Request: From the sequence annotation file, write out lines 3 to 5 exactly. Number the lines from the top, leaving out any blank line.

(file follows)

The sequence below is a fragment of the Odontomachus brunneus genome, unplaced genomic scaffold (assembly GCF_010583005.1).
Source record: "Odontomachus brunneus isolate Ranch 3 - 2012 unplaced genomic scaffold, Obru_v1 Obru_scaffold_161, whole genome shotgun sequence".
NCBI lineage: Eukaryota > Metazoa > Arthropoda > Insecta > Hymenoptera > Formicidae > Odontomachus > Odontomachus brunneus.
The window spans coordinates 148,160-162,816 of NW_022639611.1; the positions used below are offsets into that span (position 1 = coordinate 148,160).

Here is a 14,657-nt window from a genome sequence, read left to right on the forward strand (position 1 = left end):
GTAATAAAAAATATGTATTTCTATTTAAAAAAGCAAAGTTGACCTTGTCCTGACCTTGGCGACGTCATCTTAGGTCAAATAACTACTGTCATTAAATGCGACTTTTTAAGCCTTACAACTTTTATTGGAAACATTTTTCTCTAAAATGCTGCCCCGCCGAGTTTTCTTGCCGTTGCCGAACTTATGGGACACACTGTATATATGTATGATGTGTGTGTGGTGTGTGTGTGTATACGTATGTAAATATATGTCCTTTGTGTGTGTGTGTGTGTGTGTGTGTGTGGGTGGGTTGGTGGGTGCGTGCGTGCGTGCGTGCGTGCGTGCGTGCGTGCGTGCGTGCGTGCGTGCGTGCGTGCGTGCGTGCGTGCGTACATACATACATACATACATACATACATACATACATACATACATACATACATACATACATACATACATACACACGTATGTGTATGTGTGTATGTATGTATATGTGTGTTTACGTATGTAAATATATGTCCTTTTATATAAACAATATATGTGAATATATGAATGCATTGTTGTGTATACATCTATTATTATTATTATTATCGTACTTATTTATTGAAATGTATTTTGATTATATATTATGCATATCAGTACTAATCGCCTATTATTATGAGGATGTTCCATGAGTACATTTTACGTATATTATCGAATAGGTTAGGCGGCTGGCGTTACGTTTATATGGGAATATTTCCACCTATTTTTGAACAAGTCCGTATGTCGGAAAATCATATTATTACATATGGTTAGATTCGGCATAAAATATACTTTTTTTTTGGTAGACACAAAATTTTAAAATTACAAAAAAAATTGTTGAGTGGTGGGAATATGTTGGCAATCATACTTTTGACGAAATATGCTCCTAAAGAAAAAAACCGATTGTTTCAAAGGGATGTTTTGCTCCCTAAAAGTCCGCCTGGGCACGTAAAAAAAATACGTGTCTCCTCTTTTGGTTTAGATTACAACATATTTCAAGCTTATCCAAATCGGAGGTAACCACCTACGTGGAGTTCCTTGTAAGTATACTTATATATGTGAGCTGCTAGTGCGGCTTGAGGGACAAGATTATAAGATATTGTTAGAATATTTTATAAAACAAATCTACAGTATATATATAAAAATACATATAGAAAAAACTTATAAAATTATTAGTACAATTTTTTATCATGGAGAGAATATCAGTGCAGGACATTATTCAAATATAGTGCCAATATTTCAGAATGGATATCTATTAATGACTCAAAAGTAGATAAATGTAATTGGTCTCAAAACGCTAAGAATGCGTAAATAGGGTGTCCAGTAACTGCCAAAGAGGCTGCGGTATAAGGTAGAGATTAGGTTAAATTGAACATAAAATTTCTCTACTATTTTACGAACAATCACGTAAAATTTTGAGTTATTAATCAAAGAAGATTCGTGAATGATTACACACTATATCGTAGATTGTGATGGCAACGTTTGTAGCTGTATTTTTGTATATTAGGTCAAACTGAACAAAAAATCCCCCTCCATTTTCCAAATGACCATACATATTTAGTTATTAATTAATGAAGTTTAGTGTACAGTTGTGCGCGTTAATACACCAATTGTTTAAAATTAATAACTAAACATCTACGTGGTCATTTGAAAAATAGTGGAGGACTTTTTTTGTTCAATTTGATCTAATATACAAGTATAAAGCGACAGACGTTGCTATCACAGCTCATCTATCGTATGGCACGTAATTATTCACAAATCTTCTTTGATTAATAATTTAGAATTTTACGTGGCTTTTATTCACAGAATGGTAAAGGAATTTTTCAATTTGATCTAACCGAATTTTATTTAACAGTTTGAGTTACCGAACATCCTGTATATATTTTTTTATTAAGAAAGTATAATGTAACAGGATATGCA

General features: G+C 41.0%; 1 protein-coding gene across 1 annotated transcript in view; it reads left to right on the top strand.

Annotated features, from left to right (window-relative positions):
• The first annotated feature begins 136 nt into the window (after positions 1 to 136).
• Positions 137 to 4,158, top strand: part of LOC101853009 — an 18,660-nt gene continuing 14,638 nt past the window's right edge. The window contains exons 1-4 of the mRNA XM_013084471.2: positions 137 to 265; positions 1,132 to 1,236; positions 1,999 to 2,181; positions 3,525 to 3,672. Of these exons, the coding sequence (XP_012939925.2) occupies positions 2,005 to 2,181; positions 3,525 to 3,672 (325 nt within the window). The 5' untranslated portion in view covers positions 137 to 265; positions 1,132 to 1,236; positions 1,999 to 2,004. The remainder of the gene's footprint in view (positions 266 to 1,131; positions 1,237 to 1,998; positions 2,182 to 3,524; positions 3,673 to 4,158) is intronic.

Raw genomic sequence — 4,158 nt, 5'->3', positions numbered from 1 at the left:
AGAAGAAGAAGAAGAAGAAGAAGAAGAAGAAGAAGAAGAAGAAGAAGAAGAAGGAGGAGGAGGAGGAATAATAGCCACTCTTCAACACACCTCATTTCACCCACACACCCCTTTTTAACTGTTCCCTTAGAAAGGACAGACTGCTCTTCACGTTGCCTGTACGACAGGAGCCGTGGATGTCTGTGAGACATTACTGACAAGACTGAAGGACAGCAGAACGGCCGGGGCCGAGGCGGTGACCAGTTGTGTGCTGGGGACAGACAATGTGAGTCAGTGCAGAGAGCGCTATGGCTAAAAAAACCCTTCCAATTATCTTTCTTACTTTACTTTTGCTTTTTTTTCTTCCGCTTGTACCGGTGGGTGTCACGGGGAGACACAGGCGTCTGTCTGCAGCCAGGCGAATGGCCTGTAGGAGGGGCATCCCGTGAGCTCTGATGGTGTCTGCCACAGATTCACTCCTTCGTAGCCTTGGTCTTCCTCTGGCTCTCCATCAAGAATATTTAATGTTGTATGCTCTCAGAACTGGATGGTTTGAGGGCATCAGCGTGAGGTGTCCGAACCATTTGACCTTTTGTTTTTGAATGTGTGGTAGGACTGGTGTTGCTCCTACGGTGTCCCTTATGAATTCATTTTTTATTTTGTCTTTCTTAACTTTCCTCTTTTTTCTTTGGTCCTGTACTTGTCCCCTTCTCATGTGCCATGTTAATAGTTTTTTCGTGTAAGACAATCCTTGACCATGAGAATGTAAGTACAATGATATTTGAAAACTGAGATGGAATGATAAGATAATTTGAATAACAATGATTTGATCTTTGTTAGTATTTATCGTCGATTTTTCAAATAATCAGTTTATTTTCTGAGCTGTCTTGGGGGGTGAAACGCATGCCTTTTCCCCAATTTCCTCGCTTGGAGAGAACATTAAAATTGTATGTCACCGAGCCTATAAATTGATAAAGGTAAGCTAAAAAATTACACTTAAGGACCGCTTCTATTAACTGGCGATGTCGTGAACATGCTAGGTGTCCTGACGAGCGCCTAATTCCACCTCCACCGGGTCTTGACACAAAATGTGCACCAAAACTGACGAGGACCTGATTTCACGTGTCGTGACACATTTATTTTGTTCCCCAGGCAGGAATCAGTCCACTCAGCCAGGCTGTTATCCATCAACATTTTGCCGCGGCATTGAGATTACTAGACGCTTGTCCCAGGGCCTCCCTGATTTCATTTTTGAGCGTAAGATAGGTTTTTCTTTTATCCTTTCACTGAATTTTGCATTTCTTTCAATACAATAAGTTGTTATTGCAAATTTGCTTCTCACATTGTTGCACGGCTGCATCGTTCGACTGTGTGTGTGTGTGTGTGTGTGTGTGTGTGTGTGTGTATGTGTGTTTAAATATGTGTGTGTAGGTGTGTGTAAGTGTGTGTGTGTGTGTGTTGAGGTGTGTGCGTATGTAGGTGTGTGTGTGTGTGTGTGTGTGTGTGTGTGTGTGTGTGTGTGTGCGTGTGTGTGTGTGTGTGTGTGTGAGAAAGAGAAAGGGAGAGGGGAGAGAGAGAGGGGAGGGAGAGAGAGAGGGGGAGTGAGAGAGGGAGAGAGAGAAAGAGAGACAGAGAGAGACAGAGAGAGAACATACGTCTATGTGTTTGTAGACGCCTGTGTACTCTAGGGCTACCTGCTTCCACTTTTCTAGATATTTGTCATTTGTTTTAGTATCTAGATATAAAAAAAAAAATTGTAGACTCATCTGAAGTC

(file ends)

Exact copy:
NCBI lineage: Eukaryota > Metazoa > Arthropoda > Insecta > Hymenoptera > Formicidae > Odontomachus > Odontomachus brunneus.
The window spans coordinates 148,160-162,816 of NW_022639611.1; the positions used below are offsets into that span (position 1 = coordinate 148,160).

Here is a 14,657-nt window from a genome sequence, read left to right on the forward strand (position 1 = left end):